What Your Mainstream Media Isn't Telling You About Afghanistan

Jun 17, 2010 | Updated May 25, 2011

A CBS Evening News "report" on Afghanistan this week simply gave an account of our casualties -- just like during the Vietnam War.  Haven't we learned from our past?   We don't need a rosy picture painted for us, but we do need to know beyond a body count what is working there along with what is not. Most of all, we need to be informed about the profound difference the sacrifices of our troops have actually made.

Whether or not you think we should have gone to war in Afghanistan (or Iraq) in the first place, or if you think we should get out tomorrow, we deserve to hear more about the progress the military is making while fighting and dying for the Afghan people and their future.

Before 9/11, American Afghans commonly told tales of cruelty in their homeland.  Mavis Leno (Jay's wife) has been championing the cause of the mistreatment of women there since the late nineties.  And who can bear the stories of young girls whose faces have been marred for life just because they wanted to go to school?

So much has happened since this war started, and the U.S. has bungled all kinds of things, but as far as I can discern, the best military leaders we've got are now in place doing the best they can guiding our troops towards making a difference we rarely hear about.   Case in point, on May 25, 2010, the NATO Supreme Allied Commander relayed the following information about progress in Afghanistan to the 46 Chiefs of Defense of nations contributing to the International Security Assistance Force (ISAF).  Some of the highlights follow:

* Access to healthcare rose from 9 to 65 percent, infant mortality decreased by 30 percent, and maternal mortality decreased by 40 percent since 2002.
School enrollment and the number of teachers nearly doubled since 2002/2003, and 35 percent of the students are now female.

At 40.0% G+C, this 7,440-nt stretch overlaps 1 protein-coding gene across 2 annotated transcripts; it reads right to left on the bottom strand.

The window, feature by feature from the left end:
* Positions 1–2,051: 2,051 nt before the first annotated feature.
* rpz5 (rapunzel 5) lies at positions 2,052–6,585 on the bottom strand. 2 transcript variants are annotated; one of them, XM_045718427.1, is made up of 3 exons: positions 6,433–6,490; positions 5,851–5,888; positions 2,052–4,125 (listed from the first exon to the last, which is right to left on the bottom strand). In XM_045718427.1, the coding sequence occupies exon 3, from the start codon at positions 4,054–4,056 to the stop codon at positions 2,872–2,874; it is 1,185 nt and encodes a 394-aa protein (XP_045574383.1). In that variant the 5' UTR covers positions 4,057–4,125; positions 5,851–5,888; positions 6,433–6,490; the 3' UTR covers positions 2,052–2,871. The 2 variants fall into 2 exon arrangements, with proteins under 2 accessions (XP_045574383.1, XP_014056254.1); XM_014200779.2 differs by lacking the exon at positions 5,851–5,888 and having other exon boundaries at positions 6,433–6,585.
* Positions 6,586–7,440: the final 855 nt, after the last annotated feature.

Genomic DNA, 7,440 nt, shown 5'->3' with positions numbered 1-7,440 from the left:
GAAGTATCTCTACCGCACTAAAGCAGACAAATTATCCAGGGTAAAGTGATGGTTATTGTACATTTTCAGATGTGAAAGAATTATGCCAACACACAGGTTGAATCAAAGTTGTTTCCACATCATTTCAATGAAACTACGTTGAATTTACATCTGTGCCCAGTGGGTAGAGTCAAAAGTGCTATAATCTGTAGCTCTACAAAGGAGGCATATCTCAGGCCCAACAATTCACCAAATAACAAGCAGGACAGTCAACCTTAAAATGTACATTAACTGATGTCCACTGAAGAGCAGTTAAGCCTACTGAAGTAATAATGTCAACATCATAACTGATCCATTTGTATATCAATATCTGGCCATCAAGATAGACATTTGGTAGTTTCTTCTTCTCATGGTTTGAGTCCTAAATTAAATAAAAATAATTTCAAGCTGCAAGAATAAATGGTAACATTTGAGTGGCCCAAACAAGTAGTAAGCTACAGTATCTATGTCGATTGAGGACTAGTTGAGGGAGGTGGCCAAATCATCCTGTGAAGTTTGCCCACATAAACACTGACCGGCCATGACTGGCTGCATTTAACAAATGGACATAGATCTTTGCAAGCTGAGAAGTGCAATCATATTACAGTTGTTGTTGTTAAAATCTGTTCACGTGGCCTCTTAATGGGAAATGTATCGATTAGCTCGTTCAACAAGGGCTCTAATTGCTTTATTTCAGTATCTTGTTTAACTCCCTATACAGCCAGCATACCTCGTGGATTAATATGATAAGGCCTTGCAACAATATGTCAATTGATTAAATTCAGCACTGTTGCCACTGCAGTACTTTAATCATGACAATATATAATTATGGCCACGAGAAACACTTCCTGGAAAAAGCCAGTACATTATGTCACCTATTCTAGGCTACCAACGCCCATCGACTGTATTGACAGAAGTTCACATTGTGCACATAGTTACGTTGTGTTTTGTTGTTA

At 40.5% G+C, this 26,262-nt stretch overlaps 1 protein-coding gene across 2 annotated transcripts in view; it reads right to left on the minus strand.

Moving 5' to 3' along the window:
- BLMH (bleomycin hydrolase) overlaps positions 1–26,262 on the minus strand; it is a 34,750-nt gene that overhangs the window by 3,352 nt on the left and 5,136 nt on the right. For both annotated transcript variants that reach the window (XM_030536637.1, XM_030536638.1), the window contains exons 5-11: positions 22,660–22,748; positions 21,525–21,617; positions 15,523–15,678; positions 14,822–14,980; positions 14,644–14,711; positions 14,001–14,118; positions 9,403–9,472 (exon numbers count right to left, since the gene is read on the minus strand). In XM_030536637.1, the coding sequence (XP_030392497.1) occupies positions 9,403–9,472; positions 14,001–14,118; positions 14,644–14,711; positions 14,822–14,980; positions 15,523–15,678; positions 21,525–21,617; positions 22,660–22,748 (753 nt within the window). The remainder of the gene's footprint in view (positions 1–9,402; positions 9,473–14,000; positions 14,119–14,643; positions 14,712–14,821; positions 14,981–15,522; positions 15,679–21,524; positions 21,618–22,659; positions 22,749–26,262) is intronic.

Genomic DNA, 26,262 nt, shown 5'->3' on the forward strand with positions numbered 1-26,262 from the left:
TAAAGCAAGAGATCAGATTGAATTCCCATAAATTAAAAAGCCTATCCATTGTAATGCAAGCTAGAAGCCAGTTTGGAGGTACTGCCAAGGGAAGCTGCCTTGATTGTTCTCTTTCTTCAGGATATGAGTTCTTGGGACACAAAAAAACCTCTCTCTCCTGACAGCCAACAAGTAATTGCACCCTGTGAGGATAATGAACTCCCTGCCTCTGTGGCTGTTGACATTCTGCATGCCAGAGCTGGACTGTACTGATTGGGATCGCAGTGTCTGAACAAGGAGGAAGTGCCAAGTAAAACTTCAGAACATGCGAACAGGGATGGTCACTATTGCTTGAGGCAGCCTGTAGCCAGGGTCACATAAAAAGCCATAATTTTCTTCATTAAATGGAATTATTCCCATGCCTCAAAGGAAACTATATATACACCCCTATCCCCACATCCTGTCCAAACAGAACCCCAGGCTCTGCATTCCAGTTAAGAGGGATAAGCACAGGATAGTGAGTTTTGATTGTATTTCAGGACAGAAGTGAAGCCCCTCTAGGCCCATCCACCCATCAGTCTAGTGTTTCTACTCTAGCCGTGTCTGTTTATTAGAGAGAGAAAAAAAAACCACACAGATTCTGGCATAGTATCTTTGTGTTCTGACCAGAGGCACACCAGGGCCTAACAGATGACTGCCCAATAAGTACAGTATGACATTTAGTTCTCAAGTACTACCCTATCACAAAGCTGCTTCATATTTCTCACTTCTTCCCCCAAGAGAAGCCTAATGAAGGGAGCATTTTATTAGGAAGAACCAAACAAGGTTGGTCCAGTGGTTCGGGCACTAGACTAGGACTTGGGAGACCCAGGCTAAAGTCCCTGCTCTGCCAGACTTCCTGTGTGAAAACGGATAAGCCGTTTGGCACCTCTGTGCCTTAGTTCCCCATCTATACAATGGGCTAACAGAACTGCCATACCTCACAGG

* Afghan women hold almost a quarter of the seats in Parliament.  
The real GDP of the country grew by more than 20 percent in 2009-2010, up significantly from last year and ahead of previous projections.  Private sector investment is increasing steadily and playing an important role in the country's development.
* A 2008 Public Expenditure and Financial Accountability (PEFA) assessment rated Afghanistan's Public Financial Management system higher than the average for other low-income developing countries--corruption that is occurring is in revenue generation, not in expenditures. 
* Cell phones increased from virtually none in 2002 to over 12 million today, Afghans with internet access increased by 25 percent in the past year (up to 2 million citizens), and a thriving telecommunications sector is providing over 100,000 jobs, including 150 FM radio stations and 20 television stations.
* Afghanistan's public financial management system, developed with the expertise of the World Bank, has established the basic rules and regulations for credible and accountable financial management.
* A March 2010 nationwide survey revealed that almost 60 percent of the Afghan people believe their government is "moving in the right direction," over 83 percent believe the security situation in their area is either "good" or "fair," over 70 percent say the government has more influence than the Taliban in their area, almost 70 percent say they are either "somewhat" or "very" satisfied with their quality of life, and over 75 percent say the next generation of Afghans (in 10-15 years) are either "likely" or "very likely" to live in peace and security.
* The mineral wealth of Afghanistan, estimated at $1-3 trillion, represents a viable prospect for sustainable, licit revenue generation.  

While we didn't go into Afghanistan for its mineral wealth (as far as I know), this newly revealed information can evoke images of the Vietnam-era-like mercenaries in the Avatar movie raping the Na'vi's territory on the planet of Pandora.

Along with our impressive stance to uphold amazing ideals, American history is also replete with examples of disrespect of native cultures, ecologies, and corruption related to resources. Modern equivalents like Enron underscore our need for vigilance.

Our challenge will be to provide a socially responsible influence that honors the culture and land there (and throughout the world) with programs that unquestionably serve their interests.  Besides, if we don't, China certainly will.

Regardless, if one girl (or boy) can go to school (anywhere in the world) without having to worry about someone throwing acid in her or his face (or die of hunger, be shot, have their limbs amputated by gangs, get hacked with a machete, etc.) thanks to the efforts of the American military, I believe my fellow servicemen and women have made their sacrifices for noble ideals.

I also believe we would be taking a giant step forward if our media made a greater effort to tell us about what is actually working in Afghanistan (and Iraq) rather than telling us about so much that is not. Perhaps they didn't get the memo?